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Course: ENGINEERIN MAT188, Fall 2007
School: University of Toronto
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1 MAT188H1F Chapter Lec03 Burbulla Chapter 1 Lecture Notes Fall 2007 Chapter 1 Lecture Notes MAT188H1F Lec03 Burbulla Chapter 1 Chapter 1 Matrix Multiplicaton Chapter 1 Lecture Notes MAT188H1F Lec03 Burbulla Chapter 1 Matrix Multiplicaton Some Introductory Examples The product ST of the m p matrix S and the q n matrix T is only defined if p = q; that is, the number of columns of S must match the...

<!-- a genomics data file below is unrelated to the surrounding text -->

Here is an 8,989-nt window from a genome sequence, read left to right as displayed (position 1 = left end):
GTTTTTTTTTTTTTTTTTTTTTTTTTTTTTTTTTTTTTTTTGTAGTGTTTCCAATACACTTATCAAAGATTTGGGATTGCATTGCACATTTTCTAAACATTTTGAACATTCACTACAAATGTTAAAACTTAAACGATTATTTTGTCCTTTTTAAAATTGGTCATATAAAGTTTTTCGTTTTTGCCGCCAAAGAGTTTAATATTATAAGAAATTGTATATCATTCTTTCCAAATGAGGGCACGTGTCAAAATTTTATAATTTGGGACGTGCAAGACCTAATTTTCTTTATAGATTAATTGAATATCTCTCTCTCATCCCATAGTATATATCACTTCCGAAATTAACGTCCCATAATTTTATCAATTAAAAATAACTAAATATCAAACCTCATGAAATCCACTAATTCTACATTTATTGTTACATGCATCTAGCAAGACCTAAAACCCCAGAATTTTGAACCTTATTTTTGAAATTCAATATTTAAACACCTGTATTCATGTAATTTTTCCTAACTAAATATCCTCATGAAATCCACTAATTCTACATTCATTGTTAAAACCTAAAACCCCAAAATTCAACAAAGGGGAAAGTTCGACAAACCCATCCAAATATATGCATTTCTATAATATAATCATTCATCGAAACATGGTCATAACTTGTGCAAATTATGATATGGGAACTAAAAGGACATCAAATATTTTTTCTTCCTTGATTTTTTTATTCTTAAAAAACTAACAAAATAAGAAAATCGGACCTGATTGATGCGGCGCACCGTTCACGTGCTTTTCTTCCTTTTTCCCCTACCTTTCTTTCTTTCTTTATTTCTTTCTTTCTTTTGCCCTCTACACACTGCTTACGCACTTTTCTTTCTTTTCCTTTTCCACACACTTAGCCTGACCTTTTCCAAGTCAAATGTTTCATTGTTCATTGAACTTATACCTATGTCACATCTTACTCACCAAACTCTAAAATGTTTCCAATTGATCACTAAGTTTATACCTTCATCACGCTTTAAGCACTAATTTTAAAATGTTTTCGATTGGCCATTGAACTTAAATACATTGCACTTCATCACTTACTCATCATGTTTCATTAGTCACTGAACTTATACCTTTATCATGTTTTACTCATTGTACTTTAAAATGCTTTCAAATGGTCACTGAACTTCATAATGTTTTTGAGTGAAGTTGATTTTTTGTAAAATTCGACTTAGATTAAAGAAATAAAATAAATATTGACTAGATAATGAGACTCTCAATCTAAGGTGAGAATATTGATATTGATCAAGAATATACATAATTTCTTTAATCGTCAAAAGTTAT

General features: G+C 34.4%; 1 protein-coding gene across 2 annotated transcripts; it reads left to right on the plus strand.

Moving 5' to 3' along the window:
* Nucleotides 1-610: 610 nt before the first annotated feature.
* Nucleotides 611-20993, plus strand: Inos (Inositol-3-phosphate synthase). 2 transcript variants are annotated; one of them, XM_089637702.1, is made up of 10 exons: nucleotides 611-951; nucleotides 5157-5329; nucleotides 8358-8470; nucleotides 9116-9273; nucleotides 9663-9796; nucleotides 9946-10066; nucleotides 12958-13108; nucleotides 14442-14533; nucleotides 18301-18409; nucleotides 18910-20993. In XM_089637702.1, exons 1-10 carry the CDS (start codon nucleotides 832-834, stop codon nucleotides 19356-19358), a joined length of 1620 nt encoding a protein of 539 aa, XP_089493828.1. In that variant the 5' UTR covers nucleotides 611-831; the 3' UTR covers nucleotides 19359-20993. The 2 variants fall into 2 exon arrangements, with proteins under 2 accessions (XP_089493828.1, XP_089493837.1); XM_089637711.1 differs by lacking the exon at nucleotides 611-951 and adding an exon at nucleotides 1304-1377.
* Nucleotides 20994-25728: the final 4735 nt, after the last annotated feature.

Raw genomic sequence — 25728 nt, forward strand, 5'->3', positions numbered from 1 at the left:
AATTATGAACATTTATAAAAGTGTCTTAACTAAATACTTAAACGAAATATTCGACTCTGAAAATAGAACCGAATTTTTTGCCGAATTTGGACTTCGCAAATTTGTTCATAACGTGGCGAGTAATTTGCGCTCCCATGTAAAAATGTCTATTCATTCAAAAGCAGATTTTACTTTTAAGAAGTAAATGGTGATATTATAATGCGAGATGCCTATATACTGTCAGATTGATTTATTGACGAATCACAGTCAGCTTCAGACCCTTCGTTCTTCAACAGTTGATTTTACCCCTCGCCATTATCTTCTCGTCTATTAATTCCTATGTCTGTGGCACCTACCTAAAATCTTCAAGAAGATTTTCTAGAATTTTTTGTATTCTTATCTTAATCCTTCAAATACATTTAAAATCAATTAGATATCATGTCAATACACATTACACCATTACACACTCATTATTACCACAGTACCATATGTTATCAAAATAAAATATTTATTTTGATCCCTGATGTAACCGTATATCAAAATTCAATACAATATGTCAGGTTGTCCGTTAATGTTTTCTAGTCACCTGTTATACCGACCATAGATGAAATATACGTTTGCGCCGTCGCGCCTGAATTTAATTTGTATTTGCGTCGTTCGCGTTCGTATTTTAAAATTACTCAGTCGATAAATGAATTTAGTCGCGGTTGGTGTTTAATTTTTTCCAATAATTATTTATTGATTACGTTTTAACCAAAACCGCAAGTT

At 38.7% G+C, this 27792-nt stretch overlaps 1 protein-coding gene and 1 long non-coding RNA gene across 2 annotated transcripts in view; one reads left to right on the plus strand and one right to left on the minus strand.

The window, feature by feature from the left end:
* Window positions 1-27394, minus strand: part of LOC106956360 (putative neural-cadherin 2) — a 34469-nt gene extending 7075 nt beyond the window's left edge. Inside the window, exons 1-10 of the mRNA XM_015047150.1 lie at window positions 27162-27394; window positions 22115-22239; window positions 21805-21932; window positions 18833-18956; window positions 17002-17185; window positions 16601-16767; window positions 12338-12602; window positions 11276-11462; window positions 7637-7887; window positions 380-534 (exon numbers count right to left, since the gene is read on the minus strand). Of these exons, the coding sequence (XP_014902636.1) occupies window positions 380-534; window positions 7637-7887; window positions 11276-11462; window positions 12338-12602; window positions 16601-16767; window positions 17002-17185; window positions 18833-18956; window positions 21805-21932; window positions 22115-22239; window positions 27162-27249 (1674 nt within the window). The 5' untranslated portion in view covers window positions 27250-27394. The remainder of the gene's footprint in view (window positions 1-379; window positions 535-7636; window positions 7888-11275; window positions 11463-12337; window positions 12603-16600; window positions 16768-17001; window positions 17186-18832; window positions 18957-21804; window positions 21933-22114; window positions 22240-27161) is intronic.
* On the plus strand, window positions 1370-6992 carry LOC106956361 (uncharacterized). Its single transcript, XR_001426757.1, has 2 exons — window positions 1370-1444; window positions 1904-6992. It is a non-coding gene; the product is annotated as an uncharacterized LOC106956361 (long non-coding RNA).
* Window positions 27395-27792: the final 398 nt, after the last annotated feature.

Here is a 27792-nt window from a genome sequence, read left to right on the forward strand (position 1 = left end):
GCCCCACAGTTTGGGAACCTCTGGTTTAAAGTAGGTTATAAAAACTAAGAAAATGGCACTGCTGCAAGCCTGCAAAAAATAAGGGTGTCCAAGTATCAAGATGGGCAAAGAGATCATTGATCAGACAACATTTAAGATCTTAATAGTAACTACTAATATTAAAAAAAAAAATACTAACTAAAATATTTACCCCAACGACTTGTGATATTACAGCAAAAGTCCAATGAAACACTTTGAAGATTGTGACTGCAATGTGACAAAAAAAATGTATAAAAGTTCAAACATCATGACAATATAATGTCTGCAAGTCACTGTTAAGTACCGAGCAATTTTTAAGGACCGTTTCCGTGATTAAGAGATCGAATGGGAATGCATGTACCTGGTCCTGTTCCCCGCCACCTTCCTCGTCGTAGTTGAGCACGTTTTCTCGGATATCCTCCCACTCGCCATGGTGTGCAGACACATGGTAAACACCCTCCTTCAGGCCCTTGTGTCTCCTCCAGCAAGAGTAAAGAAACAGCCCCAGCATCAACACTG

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1 MAT188H1F Chapter Lec03 Burbulla Chapter 1 Lecture Notes Fall 2007 Chapter 1 Lecture Notes MAT188H1F Lec03 Burbulla Chapter 1 Chapter 1 Matrix Multiplicaton Chapter 1 Lecture Notes MAT188H1F Lec03 Burbulla Chapter 1 Matrix Multiplicaton Some Introductory Examples The product ST of the m p matrix S and the q n matrix T is only defined if p = q; that is, the number of columns of S must match the number of rows of T . Consider the four matrices 4 1 -1 3 3 7 -2 5 A= ,B = , C = -1 , D = 2 4 -2 2 5 9 4 5 A is 2 3; B is 2 2; C is 3 1; and D is 2 2. Only the following products will be defined: BA, AC , DA, BD, and DB. Why? Because the definition of matrix multiplication requires you to match the elements in the rows of one matrix with the elements in the columns of the other. Matrix multiplication is a complicated matter! but it turns out to be extremely useful. Chapter 1 Lecture Notes MAT188H1F Lec03 Burbulla . Chapter 1 Matrix Multiplicaton Example 1 Consider the product BA. Here is how we multiply them: BA = = = Similarly, DA = -2 5 9 4 1 -1 3 2 4 -2 = 8 22 -16 17 7 19 , 3 7 2 5 1 -1 3 2 4 -2 3(1) + 7(2) 3(-1) + 7(4) 3(3) + 7(-2) 2(1) + 5(2) 2(-1) + 5(4) 2(3) + 5(-2) 17 25 -5 12 18 -4 where I did the calculations in my head. As should you! Chapter 1 Lecture Notes MAT188H1F Lec03 Burbulla Chapter 1 Matrix Multiplicaton Example 2 Both products BD and DB are possible. Let's calculate them: BD = = 3 7 2 5 57 43 41 30 -2 5 9 4 . DB = = -2 5 9 4 4 11 35 83 . 3 7 2 5 Note that BD = DB. Be careful! matrix multiplication has properties different than number multiplication. Chapter 1 Lecture Notes MAT188H1F Lec03 Burbulla Chapter 1 Matrix Multiplicaton Example 3 1 -1 3 2 4 -2 20 -6 4 -1 5 AC = = x Why is such multiplication useful? Consider AX , if X = y : z x 1 -1 3 y AX = 2 4 -2 z = x - y + 3z 2x + 4y - 2z MAT188H1F Lec03 Burbulla Chapter 1 Lecture Notes Chapter 1 Matrix Multiplicaton Thus the system of equations x 2x - y + 4y + 3z - 2z = 20 = -6 can be written in matrix form AX = B, with x 1 -1 3 A= ,X = y ,B = 2 4 -2 z 20 -6 . In general, any system of m linear equations in n variables can be written as a single matrix equation AX = B, with m n coefficient matrix A = [aij ] , x1 b1 x2 b2 X = x3 and B = b3 . ... ... xn bm Chapter 1 Lecture Notes MAT188H1F Lec03 Burbulla Chapter 1 Matrix Multiplicaton The General Definition for the Product AB If A is an m p matrix and B is a p n matrix, then the m n matrix C = [cij ] , defined by cij = ai1 b1j + ai2 b2j + + aip bpj , for 1 i m, 1 j n, is called the product of A and B, and we write C = AB. If you have seen the dot product of vectors in high school, then cij = Ri Cj , where b1j b and Cj = 2j ... bpj Ri = ai1 ai2 . . . aip are the i-th row of A and the j-th column of B, respectively. Chapter 1 Lecture Notes MAT188H1F Lec03 Burbulla Chapter 1 Matrix Multiplicaton Properties of Matrix Multiplication Let c be a scalar and let A, B, C be matrices of appropriate sizes so that the following products can be formed. Then: IA = A and BI = B, where I is an identity matrix. A(BC ) = (AB)C A(B C ) = AB AC (B C )A = BA CA c(AB) = (cA)B = A(cB) (AB)T = B T AT , note the change of order! See the end of Section 1.4 in the textbook for the proofs. Note that AB = BA is not one of the properties listed above. Chapter 1 Lecture Notes MAT188H1F Lec03 Burbulla Chapter 1 Matrix Multiplicaton Some Computational Examples Consider the matrices A= 1 -1 3 2 4 -2 ,B = 3 7 2 5 ,D = -2 5 9 4 . From Example 1, we know BA + DA = = Compare with (B + D)A = 1 12 11 9 1 -1 3 2 4 -2 = 25 47 -21 29 25 15 17 25 -5 12 18 -4 25 47 -21 29 25 15 + 8 22 -16 17 7 19 Chapter 1 Lecture Notes MAT188H1F Lec03 Burbulla Chapter 1 Matrix Multiplicaton From Example 2, we have BD = so (BD)T = Compare with DT BT = Note that BT DT = is totally different. Chapter 1 Lecture Notes MAT188H1F Lec03 Burbulla 57 43 41 30 57 41 43 30 , . -2 9 5 4 3 2 7 5 = 57 41 43 30 . 3 2 7 5 -2 9 5 4 = 4 35 11 83 Chapter 1 Matrix Multiplicaton Powers of a Matrix If A is a square matrix we define A2 = AA, A3 = AAA, etc. So for B= you can check that B2 = and B 3 = B 2B = 23 56 16 3 39 7 2 5 = 181 441 126 307 . 3 7 2 5 3 7 2 5 = 23 56 16 39 3 7 2 5 In general, it is very cumbersome to calculate higher powers of a matrix! Chapter 1 Lecture Notes MAT188H1F Lec03 Burbulla Chapter 1 Matrix Multiplicaton Example 4 Suppose A and B are square matrices. Then (A + B)2 = (A + B)(A + B) = A2 + BA + AB + B 2 . So (A + B)2 = A2 + 2AB + B 2 AB = BA. Similarly, check that (A + B)(A - B) = A2 - B 2 AB = BA. Chapter 1 Lecture Notes MAT188H1F Lec03 Burbulla Chapter 1 Matrix Multiplicaton Example 5 For numbers, the only solutions to the equation x 2 = 1 are x = 1. Things are very different for matrices. Consider the matrix equation A2 = I . Two obvious solutions are A = I , but there are infinitely many more. For example, if A is 2 2: A= Can you find any others? 0 1/c c 0 , for c = 0. Chapter 1 Lecture Notes MAT188H1F Lec03 Burbulla Chapter 1 Matrix Multiplicaton Connections Between Homogeneous and Nonhomogeneous Linear Systems As we have seen, the general system of m linear equations in n variables can be represented by a single matrix equation: AX = B. The corresponding homogeneous system is AX = O. Theorem 2, page 31: Suppose X0 is any particular solution to the system AX = B. 1. If Y is any solution to the system AX = O, then X = X0 + Y is a solution to the system AX = B. 2. Every solution X to AX = B has the form X = X0 + Y , for some solution Y to the system AX = O. Chapter 1 Lecture Notes MAT188H1F Lec03 Burbulla Chapter 1 Matrix Multiplicaton Proof of Theorem 2, page 31 We are given that AX0 = B. Part 1: Assume AY = O, and let X = X0 + Y . Then AX = A(X0 + Y ) = AX0 + AY = B + O = B. Part 2: Let AX = B. Then AX - AX0 = B - B = O. On the other hand, AX - AX0 = A(X - X0 ). Thus A(X - X0 ) = O Y = X - X0 is a solution to AX = O; so X = X0 + Y . Chapter 1 Lecture Notes MAT188H1F Lec03 Burbulla Chapter 1 Matrix Multiplicaton Example 5: From Example 9 of Section 1.2 Consider the system x1 -x1 2x1 The solution was of equations - 2x2 + x3 + x4 = 1 + 2x2 + x4 = 3 - 4x2 + x3 = -2 x1 -3 + 2s + t x2 s = X = x3 4 - 2t x4 t , for s, t R Chapter 1 Lecture Notes MAT188H1F Lec03 Burbulla Chapter 1 Matrix Multiplicaton Write the solution as -3 2s + t 0 s + X = 4 -2t 0 t you can take -3 2s + t 0 s and Y = X0 = 4 -2t 0 t You can check that 1 AX0 = 3 and that AY = O. -2 Chapter 1 Lecture Notes MAT188H1F Lec03 Burbulla ; . Chapter 1 Matrix Multiplicaton Block Multiplication Sometimes it is convenient to partition the entries of a matrix into blocks. Especially if there are lots of zeros in the matrix. Consider the matrix 2 3 -1 5 6 P Q , A = 1 4 5 -2 3 = O R 0 0 2 7 3 where the 2 2 matrix P, the 2 3 matrix Q, the 1 2 matrix O, and the 1 3 matrix R are all called blocks. If 2 3 -2 5 U B= 1 , 3 = V 5 -1 4 2 where U and V are also blocks, then AB can be calculated as Chapter 1 Lecture Notes MAT188H1F Lec03 Burbulla Chapter 1 Matrix Multiplicaton AB = = = P Q O R PU + QV OU + RV PU + QV RV U V -2 + 48 21 + 4 = -6 + 7 23 + 23 49 5 46 25 = 1 46 , 49 5 as you may check. Chapter 1 Lecture Notes MAT188H1F Lec03 Burbulla Chapter 1 Matrix Multiplicaton Rows and Columns as Blocks If R1 R A = 2 and B = ... Rm C1 C2 C3 . . . Cn , then AB = [Ri Cj ] , for 1 i m, 1 j n. More interestingly, if A= C1 C2 C3 . . . Cn and X = x1 x2 x3 ... xn , Chapter 1 Lecture Notes MAT188H1F Lec03 Burbulla Chapter 1 Matrix Multiplicaton then x1 x2 C1 C2 C3 . . . Cn x3 = ... xn = x1 C1 + x2 C2 + x3 C3 + + xn Cn , AX as you may check. Thus the system AX = B has a solution x1 x2 X = x3 x1 C1 + x2 C2 + x3 C3 + + xn Cn = B, ... xn which is a new way of looking at a solution to a system of linear equations. Chapter 1 Lecture Notes MAT188H1F Lec03 Burbulla Chapter 1 Matrix Multiplicaton Back to Example 4 of Section 1.2 The system of equations 2x + y x + y -3x + 2y - z + z + 4z = 1 = 6 = 13 can be rewritten as 2 1 -1 1 x 1 +y 1 +z 1 = 6 xC1 +yC2 +zC3 = B. -3 2 4 13 The solution was x 1 y = 2 C1 + 2C2 + 3C3 = B. z 3 This is a preview of results to come in Chapter 4. Chapter 1 Lecture Notes MAT188H1F Lec03 Burbulla